Testing cuts penny smart, pound foolish

The cost of bugs increases as they proliferate

Software testing is widely regarded as the second-class citizen of computing in New Zealand, with inadequate resourcing and funding. Yet the risk of getting the software code wrong can increase the cost of a project by as much as 50 percent.

A bug picked up at the coding stage in development may cost as little as $25; if it proliferates through to post release, that cost may jump to $30,000, says Garth Hamilton, founder and CEO of Assurity Consulting. His company has just launched a platform for testing as a service, based on Hewlett-Packard’s software application lifecycle management suite of products.

Last month in Wellington Assurity held its second annual test managers’ forum, targeted at managers of test teams of 10 or more people. The 25 attendees included representatives from banks, retail, manufacturing and distribution, telecommunications, transportation and the IT industries.

The company was launched four years ago and has subsequently grown to 55 full-time staff.

One of several surveys from the forum revealed an extraordinary difference in perceptions on test expenditure. More than 70 percent of test managers thought it too low; just 8 percent of project managers felt the same; that question didn’t register with the business. A large majority of project managers felt expenditure was about right or somewhat too high; 85 percent of businesses felt the same – mainly too high.

Hamilton says comparative surveys from overseas show New Zealand is well behind Europe in testing and a little behind Australia, but significantly up locally on recent years.

Research company Ovum predicts the worldwide market for software and systems testing services will reach more than NZ$100 billion in 2013 and will grow at faster rates than most other IT services. In a 2008 report, Gartner estimated that savings from rigorous testing disciplines had ranged from 20 percent to 60 percent.

Resourcing was a major issue highlighted at the forum. Hamilton says in-house test teams are quite well regarded. “Nobody likes offshoring. Not many have adopted the cloud, but see the benefits.

“The clear message was that contractors are out of favour. Test managers would rather outsource. If you employ, say, five contractors, they all have different methodologies, then take the IP with them.”

He says those attending the forum felt that no one gave them enough equipment to test properly.

SAP testing has become a special case. “Every part of SAP is quite unique,” Hamilton says. “It’s becoming a specialty field in its own right.”

Then there is the perennial question of automation, to which people are gradually moving.

“Everyone wants it, but it is expensive and people are not sure how to pay for it,” Hamilton says.

Attendees at the testing forum were asked if, within the past two years, they could recall any situations where a lack of testing or poor testing has cost the organisation real money. Twenty percent said once; 27 percent said two or three times; 13 percent said several times.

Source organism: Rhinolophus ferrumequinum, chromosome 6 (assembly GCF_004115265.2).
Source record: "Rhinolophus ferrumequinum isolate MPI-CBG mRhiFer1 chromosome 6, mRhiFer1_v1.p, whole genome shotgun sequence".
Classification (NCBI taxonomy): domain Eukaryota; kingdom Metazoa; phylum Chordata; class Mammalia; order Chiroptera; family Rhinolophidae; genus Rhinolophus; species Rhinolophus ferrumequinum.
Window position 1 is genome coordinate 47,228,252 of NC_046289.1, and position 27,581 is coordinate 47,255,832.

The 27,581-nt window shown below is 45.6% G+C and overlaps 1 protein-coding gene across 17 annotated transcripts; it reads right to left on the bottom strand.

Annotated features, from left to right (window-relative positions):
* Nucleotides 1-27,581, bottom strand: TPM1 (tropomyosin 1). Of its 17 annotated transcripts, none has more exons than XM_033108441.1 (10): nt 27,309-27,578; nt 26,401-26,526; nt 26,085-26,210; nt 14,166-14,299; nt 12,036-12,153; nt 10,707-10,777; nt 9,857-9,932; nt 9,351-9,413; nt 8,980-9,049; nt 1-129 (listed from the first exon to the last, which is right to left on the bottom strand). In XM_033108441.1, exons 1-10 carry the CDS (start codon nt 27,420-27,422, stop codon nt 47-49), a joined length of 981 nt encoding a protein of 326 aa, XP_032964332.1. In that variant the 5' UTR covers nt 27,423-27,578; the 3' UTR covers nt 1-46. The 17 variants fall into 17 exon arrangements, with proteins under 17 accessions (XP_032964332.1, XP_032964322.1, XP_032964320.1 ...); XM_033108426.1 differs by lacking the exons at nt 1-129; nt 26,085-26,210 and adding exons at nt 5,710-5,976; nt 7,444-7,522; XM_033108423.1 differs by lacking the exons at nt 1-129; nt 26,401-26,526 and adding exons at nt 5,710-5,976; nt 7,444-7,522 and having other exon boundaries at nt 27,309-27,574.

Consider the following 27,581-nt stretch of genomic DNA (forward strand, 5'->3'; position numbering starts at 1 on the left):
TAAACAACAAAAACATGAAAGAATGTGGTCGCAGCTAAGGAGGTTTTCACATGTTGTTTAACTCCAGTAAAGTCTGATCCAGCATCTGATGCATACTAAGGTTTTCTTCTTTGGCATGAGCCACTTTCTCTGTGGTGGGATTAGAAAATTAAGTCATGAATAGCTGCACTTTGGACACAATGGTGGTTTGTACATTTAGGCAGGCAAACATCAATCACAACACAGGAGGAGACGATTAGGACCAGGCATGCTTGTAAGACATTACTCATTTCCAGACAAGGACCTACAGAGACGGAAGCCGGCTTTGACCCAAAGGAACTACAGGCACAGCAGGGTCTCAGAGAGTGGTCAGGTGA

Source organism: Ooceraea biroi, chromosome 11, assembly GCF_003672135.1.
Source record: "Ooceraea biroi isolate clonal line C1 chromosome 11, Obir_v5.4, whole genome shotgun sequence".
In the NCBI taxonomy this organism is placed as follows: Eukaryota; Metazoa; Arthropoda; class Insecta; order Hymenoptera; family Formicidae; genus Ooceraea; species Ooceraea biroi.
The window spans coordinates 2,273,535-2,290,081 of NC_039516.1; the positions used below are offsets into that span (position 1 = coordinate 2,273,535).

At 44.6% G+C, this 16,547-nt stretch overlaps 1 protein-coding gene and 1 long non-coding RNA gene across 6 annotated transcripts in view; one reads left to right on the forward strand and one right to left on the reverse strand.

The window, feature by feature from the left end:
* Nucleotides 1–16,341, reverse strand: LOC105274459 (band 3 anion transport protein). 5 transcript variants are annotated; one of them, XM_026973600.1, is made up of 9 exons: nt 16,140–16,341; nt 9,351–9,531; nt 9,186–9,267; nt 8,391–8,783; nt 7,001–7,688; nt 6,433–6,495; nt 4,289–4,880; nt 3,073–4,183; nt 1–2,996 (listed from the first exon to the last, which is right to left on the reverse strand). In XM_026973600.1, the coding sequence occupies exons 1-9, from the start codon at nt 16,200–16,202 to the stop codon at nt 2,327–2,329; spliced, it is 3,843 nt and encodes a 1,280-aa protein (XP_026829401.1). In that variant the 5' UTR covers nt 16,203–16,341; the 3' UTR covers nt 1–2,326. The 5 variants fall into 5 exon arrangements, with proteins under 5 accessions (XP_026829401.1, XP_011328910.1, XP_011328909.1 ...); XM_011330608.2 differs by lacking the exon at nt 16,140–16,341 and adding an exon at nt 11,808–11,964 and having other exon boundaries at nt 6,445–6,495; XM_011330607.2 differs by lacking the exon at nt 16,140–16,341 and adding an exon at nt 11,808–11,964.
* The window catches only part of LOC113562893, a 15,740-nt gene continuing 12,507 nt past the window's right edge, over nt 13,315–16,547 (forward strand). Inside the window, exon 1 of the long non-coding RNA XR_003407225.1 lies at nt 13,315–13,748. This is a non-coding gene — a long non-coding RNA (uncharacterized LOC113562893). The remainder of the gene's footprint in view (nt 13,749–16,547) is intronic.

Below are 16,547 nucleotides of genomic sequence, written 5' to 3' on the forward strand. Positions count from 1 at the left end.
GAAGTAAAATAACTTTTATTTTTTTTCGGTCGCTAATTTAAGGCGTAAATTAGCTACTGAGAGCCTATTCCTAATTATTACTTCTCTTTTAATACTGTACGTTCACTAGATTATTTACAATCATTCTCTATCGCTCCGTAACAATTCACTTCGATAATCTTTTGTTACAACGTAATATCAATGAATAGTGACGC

Bearing in mind that these were representatives of banks and major government departments, those numbers are significant.

The attendees were also asked if, after testing, their products still suffered from post-release problems in the first few months: 62 percent said occasionally; 19 percent said frequently; 13 percent said always.

At another briefing this month, industry veteran consultant Colin Boswell was clear that automated testing is not the silver bullet.

The briefing was organised by Wellington company Palantir System, which represents Grid-Tools in New Zealand and Australia. Grid-Tools’ Datamaker is a tool that allows testers to subset, anonymise and create rich test data for development and testing.

“Comprehensive test automation is neither widespread nor particularly successful,” Boswell says.

“But, automating test data generation and test management can provide a partial answer.

“If done properly, it can help to minimise the variability of results, speed up the testing process, increase test coverage and generate greater confidence in the quality of the software being tested.”

He says, though, that inadequate testing can increase the cost of a project by up to 50 percent.

Boswell highlighted the need to protect personally identifiable information by rigorous data masking, or obfuscation.

“No individual’s personal or financial information should be available in test data for development, testing, training or to production staff,” he says.

“Release of personally identifiable information may have legal implications, and can embarrass stakeholders.”

Boswell describes software testing as an art that is nowhere near maturity.

“Complete testing is not feasible and at some point software testing has to be stopped and product has to be shipped.

“Successful testing requires both manual and automated testing. Manual testing is best in those areas that need spontaneity and creativity; automated testing leads itself to explicit and repetitive testing and to scenario, performance, load and stress testing.

“The key is knowing when and how to deploy automated testing and automatic test data generation.”

Gartner estimates that organisations are estimated to spend between 25 percent and 50 percent of their project life cycles on testing.

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